While you’re trying to survive, you’ve also got to manage your fear level. Your characters will get more afraid in the dark and when they’re alone. It’s important to keep this gauge under control, using sources of light to reduce it, because when it hits a certain level, it informs the Kandarian Demon player where you are. When you’re above 75% fear, you can also be possessed should the demon be in close proximity, giving the opposing player control of your character for a short time.

Via exploration, you can increase your resistance to fear, as well as many other stats, by finding bottles of “Pink F” (y’know, like “Pink F**k from the second season of Ash vs. Evil Dead). Collecting these bottles gives you a single skill point which can be used to improve attributes like ranged damage, health, stamina and more. If you’re taking on an experienced Demon player, these can make the difference between life and death.

You’re all going to die tonight

If you’re playing from the other perspective – as the solitary demon – it’s your goal to prevent the survivor team from completing their goals. Rather than playing as a standard character in third party though, like you do in most of these asymmetrical horror games, you play as an invisible, haunting presence. For Evil Dead fans: that tell-tale camera angle that’s used throughout the franchise when the evil presence is swooping around? That’s how the demon is controlled. You glide through the map quickly and silently. The 4 survivors can’t see you gliding around around them but they’ll certainly feel your influence if you’re playing correctly.

From the demons perspective, the map looks slightly different. All of the same landmarks are present but there are lots of different interactive elements that the survivors can’t see. The most frequent are little balls of burning Infernal Energy. These are basically your evil currency which you can spend once you’ve collected them by floating on by them. There’s tonnes of these all over the map and they’ll all accumulate in a gauge.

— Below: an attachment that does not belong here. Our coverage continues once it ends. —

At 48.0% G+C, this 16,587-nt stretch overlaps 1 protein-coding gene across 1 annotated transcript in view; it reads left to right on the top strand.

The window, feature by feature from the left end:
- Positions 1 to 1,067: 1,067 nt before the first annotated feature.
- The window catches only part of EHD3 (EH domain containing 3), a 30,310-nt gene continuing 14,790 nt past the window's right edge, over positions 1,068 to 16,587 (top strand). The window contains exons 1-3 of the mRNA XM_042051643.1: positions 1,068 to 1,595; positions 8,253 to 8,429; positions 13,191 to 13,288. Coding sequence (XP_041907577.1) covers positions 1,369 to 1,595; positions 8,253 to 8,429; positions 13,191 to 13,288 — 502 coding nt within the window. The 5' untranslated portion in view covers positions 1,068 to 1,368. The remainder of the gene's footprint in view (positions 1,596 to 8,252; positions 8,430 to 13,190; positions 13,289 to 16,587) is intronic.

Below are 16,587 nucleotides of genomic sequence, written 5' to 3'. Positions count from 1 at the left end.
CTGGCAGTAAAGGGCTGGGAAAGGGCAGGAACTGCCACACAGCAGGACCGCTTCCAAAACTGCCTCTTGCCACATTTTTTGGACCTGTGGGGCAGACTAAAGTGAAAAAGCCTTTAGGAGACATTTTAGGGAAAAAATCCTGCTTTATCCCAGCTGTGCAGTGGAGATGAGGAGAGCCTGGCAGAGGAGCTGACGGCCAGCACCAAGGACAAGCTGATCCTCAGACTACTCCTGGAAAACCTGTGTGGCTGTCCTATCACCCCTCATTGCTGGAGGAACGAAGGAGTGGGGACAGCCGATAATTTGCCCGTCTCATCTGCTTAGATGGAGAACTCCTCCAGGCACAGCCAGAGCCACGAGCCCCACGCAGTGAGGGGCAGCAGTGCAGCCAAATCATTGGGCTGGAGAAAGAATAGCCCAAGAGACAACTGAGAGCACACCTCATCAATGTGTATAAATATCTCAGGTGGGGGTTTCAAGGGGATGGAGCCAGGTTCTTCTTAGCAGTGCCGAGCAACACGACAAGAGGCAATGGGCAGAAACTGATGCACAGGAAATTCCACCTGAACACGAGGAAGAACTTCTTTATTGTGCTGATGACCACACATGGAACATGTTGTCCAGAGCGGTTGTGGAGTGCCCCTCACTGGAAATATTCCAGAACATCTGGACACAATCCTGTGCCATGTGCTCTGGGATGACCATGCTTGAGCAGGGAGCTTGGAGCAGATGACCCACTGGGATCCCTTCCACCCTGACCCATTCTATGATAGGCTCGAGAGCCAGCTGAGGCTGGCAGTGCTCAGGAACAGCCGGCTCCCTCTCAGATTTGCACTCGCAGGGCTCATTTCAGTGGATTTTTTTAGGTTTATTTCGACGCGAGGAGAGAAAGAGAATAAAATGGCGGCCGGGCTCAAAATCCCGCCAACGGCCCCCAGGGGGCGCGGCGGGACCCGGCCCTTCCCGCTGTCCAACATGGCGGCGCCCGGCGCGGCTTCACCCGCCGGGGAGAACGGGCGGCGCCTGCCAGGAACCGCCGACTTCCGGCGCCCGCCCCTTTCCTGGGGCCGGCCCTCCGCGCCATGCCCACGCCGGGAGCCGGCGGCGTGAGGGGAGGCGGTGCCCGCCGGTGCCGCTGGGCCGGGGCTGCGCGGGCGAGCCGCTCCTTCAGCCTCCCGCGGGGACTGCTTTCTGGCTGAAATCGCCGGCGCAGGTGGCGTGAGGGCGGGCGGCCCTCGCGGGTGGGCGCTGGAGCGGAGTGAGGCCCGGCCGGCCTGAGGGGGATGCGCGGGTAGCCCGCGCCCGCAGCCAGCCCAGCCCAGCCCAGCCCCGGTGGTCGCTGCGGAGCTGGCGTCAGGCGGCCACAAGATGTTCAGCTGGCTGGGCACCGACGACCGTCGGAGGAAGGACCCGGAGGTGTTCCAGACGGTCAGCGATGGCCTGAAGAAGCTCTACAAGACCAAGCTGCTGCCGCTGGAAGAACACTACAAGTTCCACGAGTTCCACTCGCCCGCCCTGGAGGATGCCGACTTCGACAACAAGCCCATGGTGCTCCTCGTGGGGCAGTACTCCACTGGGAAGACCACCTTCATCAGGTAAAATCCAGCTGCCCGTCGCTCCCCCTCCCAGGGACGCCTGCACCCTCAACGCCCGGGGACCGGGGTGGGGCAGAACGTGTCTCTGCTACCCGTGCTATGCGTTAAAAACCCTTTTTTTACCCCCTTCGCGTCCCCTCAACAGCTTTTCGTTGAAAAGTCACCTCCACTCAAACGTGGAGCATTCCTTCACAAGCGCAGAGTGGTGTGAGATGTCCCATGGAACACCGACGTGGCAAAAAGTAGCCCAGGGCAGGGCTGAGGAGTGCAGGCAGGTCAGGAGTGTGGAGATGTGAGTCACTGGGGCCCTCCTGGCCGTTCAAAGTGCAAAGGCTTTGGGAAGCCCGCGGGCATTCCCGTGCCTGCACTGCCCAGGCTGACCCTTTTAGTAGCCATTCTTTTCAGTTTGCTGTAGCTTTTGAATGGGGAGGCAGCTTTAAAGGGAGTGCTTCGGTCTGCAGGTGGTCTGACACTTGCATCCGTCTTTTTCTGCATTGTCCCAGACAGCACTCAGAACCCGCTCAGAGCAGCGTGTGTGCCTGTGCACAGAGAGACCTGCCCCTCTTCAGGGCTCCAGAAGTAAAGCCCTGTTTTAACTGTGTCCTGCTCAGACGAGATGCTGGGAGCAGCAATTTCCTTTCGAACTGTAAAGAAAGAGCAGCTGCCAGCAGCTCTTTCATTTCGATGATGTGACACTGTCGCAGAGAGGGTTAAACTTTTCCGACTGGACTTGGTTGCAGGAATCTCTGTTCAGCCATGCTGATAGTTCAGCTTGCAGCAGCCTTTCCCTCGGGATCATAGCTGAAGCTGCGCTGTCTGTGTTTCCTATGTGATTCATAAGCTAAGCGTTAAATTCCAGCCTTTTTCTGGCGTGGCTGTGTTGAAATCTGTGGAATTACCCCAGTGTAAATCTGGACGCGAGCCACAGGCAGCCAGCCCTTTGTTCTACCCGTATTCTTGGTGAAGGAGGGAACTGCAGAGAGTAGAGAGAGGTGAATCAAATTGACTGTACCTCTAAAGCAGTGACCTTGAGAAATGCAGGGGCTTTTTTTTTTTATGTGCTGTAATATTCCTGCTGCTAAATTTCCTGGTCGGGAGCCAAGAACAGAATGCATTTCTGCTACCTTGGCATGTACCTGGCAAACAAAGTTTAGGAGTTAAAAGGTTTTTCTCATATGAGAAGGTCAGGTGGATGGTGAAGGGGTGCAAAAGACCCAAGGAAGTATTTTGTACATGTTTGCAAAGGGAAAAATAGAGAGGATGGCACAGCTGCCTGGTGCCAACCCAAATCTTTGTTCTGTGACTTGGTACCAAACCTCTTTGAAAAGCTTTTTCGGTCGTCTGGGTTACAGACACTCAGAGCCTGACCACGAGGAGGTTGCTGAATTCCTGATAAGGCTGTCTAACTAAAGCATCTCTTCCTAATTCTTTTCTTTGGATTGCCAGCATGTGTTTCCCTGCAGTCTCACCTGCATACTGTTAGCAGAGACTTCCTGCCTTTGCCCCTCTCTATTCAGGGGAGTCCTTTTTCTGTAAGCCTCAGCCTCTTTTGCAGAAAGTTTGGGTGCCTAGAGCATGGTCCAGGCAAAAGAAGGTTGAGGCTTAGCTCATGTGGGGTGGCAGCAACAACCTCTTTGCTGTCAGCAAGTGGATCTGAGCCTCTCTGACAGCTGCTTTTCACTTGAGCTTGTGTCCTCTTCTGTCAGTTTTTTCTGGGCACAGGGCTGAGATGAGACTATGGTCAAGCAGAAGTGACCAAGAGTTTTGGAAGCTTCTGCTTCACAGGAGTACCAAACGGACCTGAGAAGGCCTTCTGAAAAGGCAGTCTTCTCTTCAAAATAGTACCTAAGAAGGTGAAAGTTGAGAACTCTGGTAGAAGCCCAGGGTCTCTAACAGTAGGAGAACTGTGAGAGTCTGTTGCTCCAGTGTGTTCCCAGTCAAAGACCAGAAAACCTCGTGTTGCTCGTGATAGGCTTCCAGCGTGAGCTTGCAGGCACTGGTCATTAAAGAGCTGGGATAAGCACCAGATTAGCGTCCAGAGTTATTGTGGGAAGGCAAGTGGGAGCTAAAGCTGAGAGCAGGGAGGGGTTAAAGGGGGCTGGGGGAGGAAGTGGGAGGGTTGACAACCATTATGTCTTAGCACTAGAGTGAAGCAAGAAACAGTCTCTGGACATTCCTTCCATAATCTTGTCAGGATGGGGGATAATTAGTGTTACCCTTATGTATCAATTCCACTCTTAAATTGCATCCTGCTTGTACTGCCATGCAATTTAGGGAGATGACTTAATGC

These can then be spent on ways to harass the players. To give this game its credit, all of these powers have been designed around iconic Evil Dead moments and embody the mischievous, almost playful ways the villains of the series torment Ash and his friends. It’s not just the terrorised Survivor that has succumb to their fear that can be possessed. You can take control of cars, just like in the second season of the TV show, and trees, just like in the first 2 movies. You can set traps on loot boxes or in open ground and open portals for demonic beings to spring out from. With some demonic skills, you can cause jump scares on the survivors, scaring both the player and the heavily denting the characters fear gauge.

Unlike the player upgrades via “Pink F”, the Kandarian Demon levels up based on performance. The more infernal energy you collect, the more actions you complete, the longer the match goes on, the higher the demon’s level becomes. With each new level, you can increase the power of your possessions, portals or your boss.

This boss character is an elite spawn which acts very much like a traditional asymmetrical horror game character. At its highest upgrade, you can spawn in a Warlord (Henrietta), a Puppeteer (Eligos) or a Necromancer (Evil Ash). The type of demon is chosen at the start of the match and defines what style of NPC villains will spawn on the map as well as the lesser bosses that can also be controlled. These boss characters can do massive damage and are tricky to kill from a survivor perspective so it’s often best to try and avoid them or team up to take them down.

Hail to the King, baby

In my opinion, Evil Dead: The Game manages to strike a great balance between being tactically deep yet easily approachable. There’s strategic choices you can make that’s informed by some interesting design. As matches go on, the demons get stronger – so do you split up to find the map pieces quicker? Or do you stay together because of the safety in numbers and risk a higher challenge later? With a group of players who are willing to communicate, and character strengths chosen to complement each other, team work can overcome even the better Demon players. There’s fun to be had here even if you’re jumping in with a bunch of silent randomers too, just less so.